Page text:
Coupla Gay Guys Sitting Around Playing Opera Trivial Pursuit
Or so it seemed in the First Act of The Liston Traviata by Terence McNally, produced by Theatre 22, at Richard Hugo House, as the first annual installment of their June “Pride Series”. Although this play discusses profound relationship and personal issues against a backdrop of gay life, at a pivotal historical time and place, its message is universal.
In an over-the-top aesthete’s apartment in Greenwich Village, The Lisbon Traviata opens with two middle-aged best friends sitting around after dinner, having trouble deciding which opera to listen to. Both have encyclopedic knowledge of operatic productions as well as operatic recordings.
There is a slight hitch because Stephen, a senior editor at one of the big publishing houses in New York City, has forgotten to bring a famous recording of the Lisbon Traviata. Since it was a bootleg recording, only 2,000 copies exist and therefore is highly coveted by opera aficionados. ( N.B. A cast member made the unauthorized recording, backstage when Maria Callas sang the lead in Verdi’s La Traviata in Lisbon in 1958.)
Stephen, played by Daniel Christensen is the more “mainstream” looking of the two. Sheer unadulterated camp is how I would describe Mendy. Their rapid fire dialogue appears to be about their mutually shared obsession with opera, but, in fact, is merely cover for Stephen’s un-diluted terror concerning his crumbling relationship with his long-term partner, who is courting a younger man.
Stephen and his partner, Dr. Michael Deller, played by Sean P. O’ Bannon, have been as close to married as a gay-couple could be in those days with joint property, but appear to have an “open” relationship, which is threatening their stable “marriage.”
Significantly, the play takes place in 1985, With an Aids epidemic lurking around every bar and bathhouse in Greenwich Village, it was a scary time to be dumped to face middle-age “tricking” ( the now passé nomenclature for casual sex) At the time, little was know about Aids, and it was the kind of mysterious death sentence normally associated with pre-20th Century diseases.
The structure of the play more or less imitates every opera but La Traviata by Verdi, more specifically. Adapted from La Dame aux Camellias by Alexander Dumas fils, the heroine, Violetta, dies of the 19th Century equivalent of Aids-tuberculosis, in the arms of her lover, after he has betrayed her, humiliated her and reconciled with her. Of course like many operatic heroines dying of consumption in the 19th Century, she sings a magnificent aria with her last breath.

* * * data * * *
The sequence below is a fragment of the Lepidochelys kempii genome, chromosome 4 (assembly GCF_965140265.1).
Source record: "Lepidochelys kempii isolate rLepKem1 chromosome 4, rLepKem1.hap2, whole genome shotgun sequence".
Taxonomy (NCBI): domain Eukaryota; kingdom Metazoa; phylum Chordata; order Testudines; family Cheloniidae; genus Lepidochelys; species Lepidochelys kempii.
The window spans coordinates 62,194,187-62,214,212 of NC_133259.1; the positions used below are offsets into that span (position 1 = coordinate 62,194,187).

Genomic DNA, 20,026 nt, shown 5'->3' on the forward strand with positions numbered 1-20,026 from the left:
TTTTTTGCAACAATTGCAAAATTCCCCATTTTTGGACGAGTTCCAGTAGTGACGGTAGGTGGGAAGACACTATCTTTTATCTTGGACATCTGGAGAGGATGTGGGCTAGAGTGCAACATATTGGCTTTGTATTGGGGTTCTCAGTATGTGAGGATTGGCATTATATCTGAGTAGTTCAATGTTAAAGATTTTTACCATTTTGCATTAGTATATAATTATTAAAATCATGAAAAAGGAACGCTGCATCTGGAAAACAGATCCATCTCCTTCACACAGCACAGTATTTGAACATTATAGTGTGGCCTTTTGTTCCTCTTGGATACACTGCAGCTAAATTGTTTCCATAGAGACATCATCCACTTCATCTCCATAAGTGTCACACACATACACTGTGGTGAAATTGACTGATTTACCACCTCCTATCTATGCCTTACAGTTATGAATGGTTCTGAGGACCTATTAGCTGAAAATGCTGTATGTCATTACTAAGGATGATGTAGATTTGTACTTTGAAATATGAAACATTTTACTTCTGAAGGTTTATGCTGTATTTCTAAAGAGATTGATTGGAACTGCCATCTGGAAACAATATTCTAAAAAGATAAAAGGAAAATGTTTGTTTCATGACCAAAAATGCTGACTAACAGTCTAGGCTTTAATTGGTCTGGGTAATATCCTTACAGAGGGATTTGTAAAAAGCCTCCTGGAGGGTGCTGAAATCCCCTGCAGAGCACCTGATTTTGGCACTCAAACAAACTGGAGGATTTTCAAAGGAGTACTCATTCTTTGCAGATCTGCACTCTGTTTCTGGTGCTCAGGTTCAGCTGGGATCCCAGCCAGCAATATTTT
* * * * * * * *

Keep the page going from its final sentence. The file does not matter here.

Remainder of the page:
The second act of the play takes place when Stephen and his partner, Mike, definitively have “the talk” that ends their relationship. During that talk, it is revealed that their relationship, like all marriages, can’t be sustained because of Stephen’s emotional self-centeredness manifested by using his opera mania to distract himself from his emotions and his partner’s needs. .
The scenes in which the two finally talk are extremely moving, sad and express a universal truth about virtually every marriage. That is to say, how to deal with the disappointments in one’s partner, how to grow through the bad patches, change and repair or admit defeat and move on. Daniel Christiansen as Stephen played the scene with intense emotional truth and it was directed with a delicate touch.
Mostly, however, the play is simply hilarious. The Lisbon Traviata is an example of how the best kind of humor expresses profound truth about the human condition and its absurdities. McNally is also one of the wittiest playwrights since Oscar Wilde. Stephen and his pal Mendy are a bit like Sheldon Cooper and Leonard Hofstadter in their devotion to opera. If you know opera, you will find it hilarious, if you don’t know opera you’ll probably find their obsession even more hilarious.
The production itself was brilliant on many levels. First of all there was the script-it was a perfectly crafted tap dance of wit. The set designs by Gerald B. Browning, who also directed, were spot-on. In the first act, we know a huge amount about the personality of the Mendy, our campy aesthete, as well as the historical time-period just by his over-the- top apartment. However, in the second act, the apartment of Mike and Stephen is a total contrast-modern and sleek, which suggests that a functional apartment is important to at least one of the occupants, which hints that one of them cares about emotional and relationship functionality.
Directing this play was extremely difficult because the first act is merely one long conversation and it could easily have been a radio play; however the director Gerald B. Browning was more than up to the task, and moved the actors around the stage in rational ways that looked natural. The actors all managed the requisite comic timing and did justice to the script.
Costumes by K.D. Schill reflected the various personalities of the characters. Mendy, in the second Act, wore some appropriate clothes for Greenwich Village in the 80’s. “Understated” was clearly not part of his vocabulary. Frankly, I don’t quite know how the Sound Designer, Joshua Blaisdell, managed to do it, because it really did look like every sound cue was done by the actors-and there seemed to be an infinite number of sound cues.
All in all, this was an immensely funny play, which also expressed some serious truth about the human condition, all the while entertaining us with some of the best music and singing from Western Civilization.
The Lisbon Traviata by Terence McNally. Theatre 22 at Richard Hugo House 1634-11th Ave, Capitol Hill, Seattle 98122, Thur, Fri, Sat 8 pm. Matinée Sat. 6/21 & 6/28. www.theatre22.org (206) 257-2203